Horses

Lynzi777

Crowing
7 Years
Mar 26, 2012
3,947
324
258
Woodstock, CT
I have a question for all of you horse owners. I am a beginner, am getting some basic lessons on how to care for, groom, ride for pleasure - nothing more than some basic trail riding lessons. I've wanted a horse my entire life. I finally have the time, the space needed, etc to do it. I'm not sure when I will be ready/feel comfortable enough to purchase one of my own but when I do I wonder...would it be better for me (as a beginner) to get a gelding who is trained and has the experience, or would it not be such a bad idea to get a colt so that I could train it and grow with it as a rider? This way it would know my commands from the start. I've been doing a lot of thinking about this and I wonder what are the pros and cons for a beginner like myself to own a colt vs a gelding who's a little older and already been trained a certain way.
 

LissyB

Chirping
7 Years
A gelding would know what to do, if you got a colt you would need a lot of a firmer hand as you could teach it bad habits that would take forever to train it not to do. If you are working with somebody it might be ok, but you can ruin a young horse very easily. But with a little patience you could do it! I personally would get a gelding, and once I'm experienced, get a colt that I could train. Hope this helps!
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Lynzi777

Crowing
7 Years
Mar 26, 2012
3,947
324
258
Woodstock, CT
That makes sense. Thanks so much for your input. If I got a gelding, and it was trained with someone else before coming to me, is it easy to train them the way you want to handle them and command them? Or do you basically have to go off of what the other person did with that horse? Sorry if these seem like stupid questions, it's just I met the most amazing horse the other day and I swear if I could have any horse right now he'd be the one. He was just awesome, he knew a lot of voice commands and is just eager to please. There was no trying in getting this horse to do anything. If you said it he did it. Is it easy to train a horse basic horse commands that may not know them before coming to you?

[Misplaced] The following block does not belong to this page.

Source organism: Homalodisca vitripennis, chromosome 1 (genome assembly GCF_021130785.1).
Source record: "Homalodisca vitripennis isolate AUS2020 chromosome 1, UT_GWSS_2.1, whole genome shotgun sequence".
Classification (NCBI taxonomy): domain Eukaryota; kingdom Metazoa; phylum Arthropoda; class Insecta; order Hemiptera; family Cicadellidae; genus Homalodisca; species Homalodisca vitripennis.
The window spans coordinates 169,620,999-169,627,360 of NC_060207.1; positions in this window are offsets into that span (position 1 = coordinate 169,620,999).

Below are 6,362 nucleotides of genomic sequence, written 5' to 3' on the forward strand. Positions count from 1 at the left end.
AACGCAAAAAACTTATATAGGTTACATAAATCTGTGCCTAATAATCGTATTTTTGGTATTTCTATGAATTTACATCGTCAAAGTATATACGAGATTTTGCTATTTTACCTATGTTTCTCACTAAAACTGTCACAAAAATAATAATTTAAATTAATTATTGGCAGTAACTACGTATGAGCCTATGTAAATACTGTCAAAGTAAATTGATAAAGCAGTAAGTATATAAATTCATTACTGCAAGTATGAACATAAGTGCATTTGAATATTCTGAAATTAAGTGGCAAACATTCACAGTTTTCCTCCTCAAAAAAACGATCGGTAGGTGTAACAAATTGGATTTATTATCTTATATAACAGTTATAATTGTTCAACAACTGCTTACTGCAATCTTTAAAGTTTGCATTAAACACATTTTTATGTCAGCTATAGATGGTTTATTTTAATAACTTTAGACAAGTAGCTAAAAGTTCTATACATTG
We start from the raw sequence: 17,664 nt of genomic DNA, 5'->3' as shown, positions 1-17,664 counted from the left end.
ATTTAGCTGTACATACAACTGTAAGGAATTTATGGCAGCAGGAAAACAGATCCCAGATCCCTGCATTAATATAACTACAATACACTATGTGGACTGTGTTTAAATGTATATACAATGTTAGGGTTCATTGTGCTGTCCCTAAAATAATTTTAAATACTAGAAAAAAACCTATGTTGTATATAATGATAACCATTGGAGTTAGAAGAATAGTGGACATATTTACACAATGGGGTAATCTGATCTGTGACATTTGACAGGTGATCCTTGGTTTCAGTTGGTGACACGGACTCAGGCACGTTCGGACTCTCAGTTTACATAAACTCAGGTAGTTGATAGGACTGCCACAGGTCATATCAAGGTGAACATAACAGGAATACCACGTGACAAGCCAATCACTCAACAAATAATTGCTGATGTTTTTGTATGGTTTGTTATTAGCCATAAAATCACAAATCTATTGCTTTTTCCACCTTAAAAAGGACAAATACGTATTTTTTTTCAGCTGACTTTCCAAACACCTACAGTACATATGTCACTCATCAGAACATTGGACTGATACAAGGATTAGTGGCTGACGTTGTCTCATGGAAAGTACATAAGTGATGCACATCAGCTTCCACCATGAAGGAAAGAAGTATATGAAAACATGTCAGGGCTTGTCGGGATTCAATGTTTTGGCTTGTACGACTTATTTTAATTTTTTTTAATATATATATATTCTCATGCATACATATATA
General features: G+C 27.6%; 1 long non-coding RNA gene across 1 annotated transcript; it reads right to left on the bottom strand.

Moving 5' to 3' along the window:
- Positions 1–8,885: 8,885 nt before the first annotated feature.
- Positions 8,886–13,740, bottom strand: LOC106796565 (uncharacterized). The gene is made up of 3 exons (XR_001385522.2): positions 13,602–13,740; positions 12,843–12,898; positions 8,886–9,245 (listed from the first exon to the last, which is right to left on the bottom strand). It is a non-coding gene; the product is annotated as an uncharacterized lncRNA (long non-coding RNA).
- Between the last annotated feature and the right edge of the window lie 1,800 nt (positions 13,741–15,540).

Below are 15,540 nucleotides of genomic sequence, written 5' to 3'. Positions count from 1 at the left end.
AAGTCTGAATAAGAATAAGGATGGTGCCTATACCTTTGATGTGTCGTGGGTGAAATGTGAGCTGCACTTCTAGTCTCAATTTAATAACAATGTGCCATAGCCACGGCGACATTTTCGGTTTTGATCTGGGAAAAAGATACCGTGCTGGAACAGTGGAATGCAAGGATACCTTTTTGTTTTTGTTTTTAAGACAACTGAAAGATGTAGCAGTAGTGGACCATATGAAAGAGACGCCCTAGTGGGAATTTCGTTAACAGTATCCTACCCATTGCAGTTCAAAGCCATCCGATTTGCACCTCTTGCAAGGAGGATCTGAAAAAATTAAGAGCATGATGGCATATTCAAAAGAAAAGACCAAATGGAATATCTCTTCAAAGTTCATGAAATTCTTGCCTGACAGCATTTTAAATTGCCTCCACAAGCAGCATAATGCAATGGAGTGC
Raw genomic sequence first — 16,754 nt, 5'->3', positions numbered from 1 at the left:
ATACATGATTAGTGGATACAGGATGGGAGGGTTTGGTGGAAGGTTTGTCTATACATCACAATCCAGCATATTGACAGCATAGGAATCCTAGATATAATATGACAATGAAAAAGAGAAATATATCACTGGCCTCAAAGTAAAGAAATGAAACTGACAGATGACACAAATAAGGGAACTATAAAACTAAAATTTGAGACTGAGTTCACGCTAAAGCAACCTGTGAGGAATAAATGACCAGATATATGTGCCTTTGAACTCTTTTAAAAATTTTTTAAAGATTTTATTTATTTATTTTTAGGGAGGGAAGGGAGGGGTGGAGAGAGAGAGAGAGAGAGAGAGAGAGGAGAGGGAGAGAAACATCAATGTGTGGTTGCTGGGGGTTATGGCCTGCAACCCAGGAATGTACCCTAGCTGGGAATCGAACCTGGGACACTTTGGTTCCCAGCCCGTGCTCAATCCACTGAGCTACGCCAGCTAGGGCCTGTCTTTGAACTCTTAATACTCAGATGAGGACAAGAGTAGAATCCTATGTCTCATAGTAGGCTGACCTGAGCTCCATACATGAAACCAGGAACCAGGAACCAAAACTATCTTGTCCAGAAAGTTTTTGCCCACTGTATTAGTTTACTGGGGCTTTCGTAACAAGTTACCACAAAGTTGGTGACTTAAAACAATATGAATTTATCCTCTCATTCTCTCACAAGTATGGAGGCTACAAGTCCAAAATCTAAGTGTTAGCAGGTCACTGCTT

GhostRider65

Songster
8 Years
Mar 6, 2011
1,579
24
151
NE Wisconsin
Wow! That's old!:eek:   I had a couple arabians when I was tiny. Mine is a quarter mixed with a thorough bred. (hence the size)

 

That is not even old my hay guy has an old ..... i MEAN OLD arab gelding still kicking no teeth, looks terribly thin....but still going at 46 he will 47 if he makes the winter
Anyway another horse lover here we had 4 down to 3 since I lost my old Appy Gelding shadow.... here are some pictures of my babies
700
My old man Shadow lost his in 09 to colic @ 24
700

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Ana gettinga ride on my hubbies StandardBred gelding Jack
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Moms girl registered Appy Tessers
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All the babies still here Jack Tess, and the kids pony Lia
 
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theoldchick

The Chicken Whisperer
Premium Feather Member
10 Years
May 11, 2010
30,952
12,694
777
I have a question for all of you horse owners. I am a beginner, am getting some basic lessons on how to care for, groom, ride for pleasure - nothing more than some basic trail riding lessons. I've wanted a horse my entire life. I finally have the time, the space needed, etc to do it. I'm not sure when I will be ready/feel comfortable enough to purchase one of my own but when I do I wonder...would it be better for me (as a beginner) to get a gelding who is trained and has the experience, or would it not be such a bad idea to get a colt so that I could train it and grow with it as a rider? This way it would know my commands from the start. I've been doing a lot of thinking about this and I wonder what are the pros and cons for a beginner like myself to own a colt vs a gelding who's a little older and already been trained a certain way.